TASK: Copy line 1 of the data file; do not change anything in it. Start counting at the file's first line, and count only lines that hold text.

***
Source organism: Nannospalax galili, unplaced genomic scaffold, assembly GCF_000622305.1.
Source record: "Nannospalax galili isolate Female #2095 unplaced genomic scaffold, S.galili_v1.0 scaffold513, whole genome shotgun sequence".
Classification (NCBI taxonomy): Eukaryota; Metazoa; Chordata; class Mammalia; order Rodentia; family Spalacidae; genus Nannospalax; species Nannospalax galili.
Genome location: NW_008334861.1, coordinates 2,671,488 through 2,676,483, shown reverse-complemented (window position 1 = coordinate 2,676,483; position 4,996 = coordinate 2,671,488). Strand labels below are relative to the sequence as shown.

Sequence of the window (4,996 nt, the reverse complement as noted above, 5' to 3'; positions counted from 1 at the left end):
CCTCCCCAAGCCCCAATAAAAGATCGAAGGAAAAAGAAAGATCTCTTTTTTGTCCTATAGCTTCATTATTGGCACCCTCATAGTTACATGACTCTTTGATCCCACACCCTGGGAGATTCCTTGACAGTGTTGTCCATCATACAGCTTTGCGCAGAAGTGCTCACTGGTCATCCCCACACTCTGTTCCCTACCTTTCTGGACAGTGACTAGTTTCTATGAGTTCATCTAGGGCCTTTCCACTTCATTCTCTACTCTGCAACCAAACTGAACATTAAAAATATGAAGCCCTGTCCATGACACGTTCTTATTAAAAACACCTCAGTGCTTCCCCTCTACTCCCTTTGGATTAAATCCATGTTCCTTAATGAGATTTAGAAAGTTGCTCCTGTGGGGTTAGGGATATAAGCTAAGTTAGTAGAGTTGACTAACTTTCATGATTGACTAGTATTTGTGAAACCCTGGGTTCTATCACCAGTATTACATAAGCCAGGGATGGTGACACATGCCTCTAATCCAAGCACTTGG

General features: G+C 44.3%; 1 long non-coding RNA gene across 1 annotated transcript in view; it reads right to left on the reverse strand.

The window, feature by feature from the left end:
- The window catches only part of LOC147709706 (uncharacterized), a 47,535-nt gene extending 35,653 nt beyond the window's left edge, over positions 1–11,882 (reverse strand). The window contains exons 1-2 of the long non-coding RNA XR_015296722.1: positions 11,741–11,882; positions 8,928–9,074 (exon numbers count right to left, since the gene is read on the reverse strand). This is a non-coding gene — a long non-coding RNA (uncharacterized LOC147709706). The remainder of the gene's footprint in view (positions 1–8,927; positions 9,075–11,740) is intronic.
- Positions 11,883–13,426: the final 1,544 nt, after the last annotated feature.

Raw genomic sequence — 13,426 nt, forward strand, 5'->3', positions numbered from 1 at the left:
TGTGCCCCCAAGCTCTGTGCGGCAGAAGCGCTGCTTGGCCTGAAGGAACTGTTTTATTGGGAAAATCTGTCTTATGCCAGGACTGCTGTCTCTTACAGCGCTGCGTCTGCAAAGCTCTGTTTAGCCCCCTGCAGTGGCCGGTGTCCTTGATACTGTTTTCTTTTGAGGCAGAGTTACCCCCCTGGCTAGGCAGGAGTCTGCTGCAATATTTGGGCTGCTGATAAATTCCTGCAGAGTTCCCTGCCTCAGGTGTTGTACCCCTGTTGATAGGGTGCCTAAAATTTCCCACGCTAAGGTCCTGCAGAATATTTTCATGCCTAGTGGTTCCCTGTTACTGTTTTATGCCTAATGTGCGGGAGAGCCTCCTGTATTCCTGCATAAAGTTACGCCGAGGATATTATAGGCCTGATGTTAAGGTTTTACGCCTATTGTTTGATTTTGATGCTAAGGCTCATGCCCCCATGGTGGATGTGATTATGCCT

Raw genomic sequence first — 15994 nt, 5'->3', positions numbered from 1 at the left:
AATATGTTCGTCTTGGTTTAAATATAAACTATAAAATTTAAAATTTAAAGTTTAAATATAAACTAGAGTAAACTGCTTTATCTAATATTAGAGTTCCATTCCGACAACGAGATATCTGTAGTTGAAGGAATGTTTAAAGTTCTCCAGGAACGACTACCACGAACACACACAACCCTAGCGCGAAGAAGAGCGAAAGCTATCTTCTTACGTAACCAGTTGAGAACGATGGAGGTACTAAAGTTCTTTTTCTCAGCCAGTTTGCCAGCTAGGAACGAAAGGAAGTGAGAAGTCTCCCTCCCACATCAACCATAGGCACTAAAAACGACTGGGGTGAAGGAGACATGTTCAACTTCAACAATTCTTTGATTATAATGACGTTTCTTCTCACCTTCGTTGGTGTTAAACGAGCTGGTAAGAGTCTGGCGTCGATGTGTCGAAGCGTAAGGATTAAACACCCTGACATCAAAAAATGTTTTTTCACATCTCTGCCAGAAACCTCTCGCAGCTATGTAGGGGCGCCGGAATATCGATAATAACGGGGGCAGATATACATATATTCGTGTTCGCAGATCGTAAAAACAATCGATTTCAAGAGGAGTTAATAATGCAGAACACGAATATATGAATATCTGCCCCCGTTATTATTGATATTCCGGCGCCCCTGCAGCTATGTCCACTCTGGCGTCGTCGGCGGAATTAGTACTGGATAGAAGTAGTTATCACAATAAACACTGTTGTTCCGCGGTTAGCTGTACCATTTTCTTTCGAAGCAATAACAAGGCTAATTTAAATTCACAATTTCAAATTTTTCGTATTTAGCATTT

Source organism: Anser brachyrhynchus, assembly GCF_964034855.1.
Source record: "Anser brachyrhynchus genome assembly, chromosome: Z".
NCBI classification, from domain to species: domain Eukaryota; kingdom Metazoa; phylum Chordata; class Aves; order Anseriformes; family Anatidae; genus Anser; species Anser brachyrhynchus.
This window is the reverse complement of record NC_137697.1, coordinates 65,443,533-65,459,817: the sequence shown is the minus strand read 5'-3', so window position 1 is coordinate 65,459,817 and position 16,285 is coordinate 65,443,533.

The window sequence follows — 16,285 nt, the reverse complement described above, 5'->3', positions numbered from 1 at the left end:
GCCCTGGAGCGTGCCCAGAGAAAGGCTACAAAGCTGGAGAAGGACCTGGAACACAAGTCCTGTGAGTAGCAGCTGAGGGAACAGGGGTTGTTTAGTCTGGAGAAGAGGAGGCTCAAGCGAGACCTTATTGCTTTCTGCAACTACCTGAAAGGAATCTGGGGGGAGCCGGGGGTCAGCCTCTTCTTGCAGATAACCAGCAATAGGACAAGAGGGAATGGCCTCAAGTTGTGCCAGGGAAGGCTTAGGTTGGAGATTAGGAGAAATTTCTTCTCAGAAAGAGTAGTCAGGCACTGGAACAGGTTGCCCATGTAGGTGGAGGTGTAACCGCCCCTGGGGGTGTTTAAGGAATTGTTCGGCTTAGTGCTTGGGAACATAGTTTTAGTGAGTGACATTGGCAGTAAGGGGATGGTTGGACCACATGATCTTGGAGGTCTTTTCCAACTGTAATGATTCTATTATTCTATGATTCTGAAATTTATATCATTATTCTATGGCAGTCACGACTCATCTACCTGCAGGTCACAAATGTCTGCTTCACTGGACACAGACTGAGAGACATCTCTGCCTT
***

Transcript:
Source organism: Nannospalax galili, unplaced genomic scaffold, assembly GCF_000622305.1.